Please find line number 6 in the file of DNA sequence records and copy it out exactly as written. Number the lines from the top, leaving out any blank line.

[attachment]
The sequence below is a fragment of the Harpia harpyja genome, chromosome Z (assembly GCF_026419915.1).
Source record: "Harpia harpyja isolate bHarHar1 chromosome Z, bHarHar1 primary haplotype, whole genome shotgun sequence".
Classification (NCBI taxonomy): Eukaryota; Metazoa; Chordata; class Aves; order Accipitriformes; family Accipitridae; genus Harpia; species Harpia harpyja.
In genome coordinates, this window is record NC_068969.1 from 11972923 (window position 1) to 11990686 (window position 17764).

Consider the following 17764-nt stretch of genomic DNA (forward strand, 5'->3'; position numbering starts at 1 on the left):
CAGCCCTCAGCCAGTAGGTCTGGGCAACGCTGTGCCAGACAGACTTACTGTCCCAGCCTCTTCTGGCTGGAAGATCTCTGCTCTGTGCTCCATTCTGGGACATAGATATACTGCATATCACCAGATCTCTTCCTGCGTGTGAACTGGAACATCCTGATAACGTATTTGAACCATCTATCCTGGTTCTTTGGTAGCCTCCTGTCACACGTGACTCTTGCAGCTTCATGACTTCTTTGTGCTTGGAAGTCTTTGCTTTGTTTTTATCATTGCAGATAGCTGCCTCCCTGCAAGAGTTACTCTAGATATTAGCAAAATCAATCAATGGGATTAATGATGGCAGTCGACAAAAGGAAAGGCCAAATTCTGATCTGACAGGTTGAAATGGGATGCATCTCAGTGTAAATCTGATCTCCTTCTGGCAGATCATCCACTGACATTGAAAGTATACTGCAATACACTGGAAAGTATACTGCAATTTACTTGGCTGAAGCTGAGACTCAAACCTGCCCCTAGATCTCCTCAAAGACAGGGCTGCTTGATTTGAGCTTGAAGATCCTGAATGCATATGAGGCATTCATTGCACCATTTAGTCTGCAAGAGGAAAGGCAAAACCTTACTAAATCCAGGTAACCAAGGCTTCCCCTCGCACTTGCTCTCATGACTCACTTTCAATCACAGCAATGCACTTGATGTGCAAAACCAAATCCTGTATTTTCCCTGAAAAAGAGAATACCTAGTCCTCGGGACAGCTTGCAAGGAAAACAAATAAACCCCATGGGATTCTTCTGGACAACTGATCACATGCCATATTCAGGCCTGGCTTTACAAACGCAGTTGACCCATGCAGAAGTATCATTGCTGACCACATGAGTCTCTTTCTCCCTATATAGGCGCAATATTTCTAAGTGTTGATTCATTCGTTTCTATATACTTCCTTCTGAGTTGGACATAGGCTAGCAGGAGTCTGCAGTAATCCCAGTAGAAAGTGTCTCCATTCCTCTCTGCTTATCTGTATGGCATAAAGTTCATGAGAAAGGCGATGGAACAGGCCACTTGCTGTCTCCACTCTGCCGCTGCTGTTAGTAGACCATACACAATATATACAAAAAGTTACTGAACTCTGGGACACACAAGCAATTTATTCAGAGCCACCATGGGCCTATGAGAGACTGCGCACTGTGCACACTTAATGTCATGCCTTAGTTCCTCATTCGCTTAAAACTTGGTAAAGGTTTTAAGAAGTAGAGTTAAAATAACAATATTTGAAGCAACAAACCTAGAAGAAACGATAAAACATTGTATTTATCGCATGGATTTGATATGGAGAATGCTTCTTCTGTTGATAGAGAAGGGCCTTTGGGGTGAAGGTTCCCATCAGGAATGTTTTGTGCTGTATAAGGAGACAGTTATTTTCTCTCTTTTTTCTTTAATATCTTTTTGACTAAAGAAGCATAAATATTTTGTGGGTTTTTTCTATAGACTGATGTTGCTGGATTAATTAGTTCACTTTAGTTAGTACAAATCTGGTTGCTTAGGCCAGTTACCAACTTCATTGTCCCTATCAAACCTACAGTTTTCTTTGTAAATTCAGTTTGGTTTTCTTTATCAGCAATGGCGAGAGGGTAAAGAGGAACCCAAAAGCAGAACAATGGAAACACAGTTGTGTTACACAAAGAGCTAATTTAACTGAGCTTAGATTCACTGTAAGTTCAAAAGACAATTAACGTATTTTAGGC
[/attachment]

CAGCCCTCAGCCAGTAGGTCTGGGCAACGCTGTGCCAGACAGACTTACTGTCCCAGCCTCTTCTGGCTGGAAGATCTCTGCTCTGTGCTCCATTCTGGGACATAGATATACTGCATATCACCAGATCTCTTCCTGCGTGTGAACTGGAACATCCTGATAACGTATTTGAACCATCTATCCTGGTTCTTTGGTAGCCTCCTGTCACACGTGACTCTTGCAGCTTCATGACTTCTTTGTGCTTGGAAGTCTTTGCTTTGTTTTTATCATTGCAGATAGCTGCCTCCCTGCAAGAGTTACTCTAGATATTAGCAAAATCAATCAATGGGATTAATGATGGCAGTCGACAAAAGGAAAGGCCAAATTCTGATCTGACAGGTTGAAATGGGATGCATCTCAGTGTAAATCTGATCTCCTTCTGGCAGATCATCCACTGACATTGAAAGTATACTGCAATACACTGGAAAGTATACTGCAATTTACTTGGCTGAAGCTGAGACTCAAACCTGCCCCTAGATCTCCTCAAAGACAGGGCTGCTTGATTTGAGCTTGAAGATCCTGAATGCATATGAGGCATTCATTGCACCATTTAGTCTGCAAGAGGAAAGGCAAAACCTTACTAAATCCAGGTAACCAAGGCTTCCCCTCGCACTTGCTCTCATGACTCACTTTCAATCACAGCAATGCACTTGATGTGCAAAACCAAATCCTGTATTTTCCCTGAAAAAGAGAATACCTAGTCCTCGGGACAGCTTGCAAGGAAAACAAATAAACCCCATGGGATTCTTCTGGACAACTGATCACATGCCATATTCAGGCCTGGCTTTACAAACGCAGTTGACCCATGCAGAAGTATCATTGCTGACCACATGAGTCTCTTTCTCCCTATATAGGCGCAATATTTCTAAGTGTTGATTCATTCGTTTCTATATACTTCCTTCTGAGTTGGACATAGGCTAGCAGGAGTCTGCAGTAATCCCAGTAGAAAGTGTCTCCATTCCTCTCTGCTTATCTGTATGGCATAAAGTTCATGAGAAAGGCGATGGAACAGGCCACTTGCTGTCTCCACTCTGCCGCTGCTGTTAGTAGACCATACACAATATATACAAAAAGTTACTGAACTCTGGGACACACAAGCAATTTATTCAGAGCCACCATGGGCCTATGAGAGACTGCGCACTGTGCACACTTAATGTCATGCCTTAGTTCCTCATTCGCTTAAAACTTGGTAAAGGTTTTAAGAAGTAGAGTTAAAATAACAATATTTGAAGCAACAAACCTAGAAGAAACGATAAAACATTGTATTTATCGCATGGATTTGATATGGAGAATGCTTCTTCTGTTGATAGAGAAGGGCCTTTGGGGTGAAGGTTCCCATCAGGAATGTTTTGTGCTGTATAAGGAGACAGTTATTTTCTCTCTTTTTTCTTTAATATCTTTTTGACTAAAGAAGCATAAATATTTTGTGGGTTTTTTCTATAGACTGATGTTGCTGGATTAATTAGTTCACTTTAGTTAGTACAAATCTGGTTGCTTAGGCCAGTTACCAACTTCATTGTCCCTATCAAACCTACAGTTTTCTTTGTAAATTCAGTTTGGTTTTCTTTATCAGCAATGGCGAGAGGGTAAAGAGGAACCCAAAAGCAGAACAATGGAAACACAGTTGTGTTACACAAAGAGCTAATTTAACTGAGCTTAGATTCACTGTAAGTTCAAAAGACAATTAACGTATTTTAGGC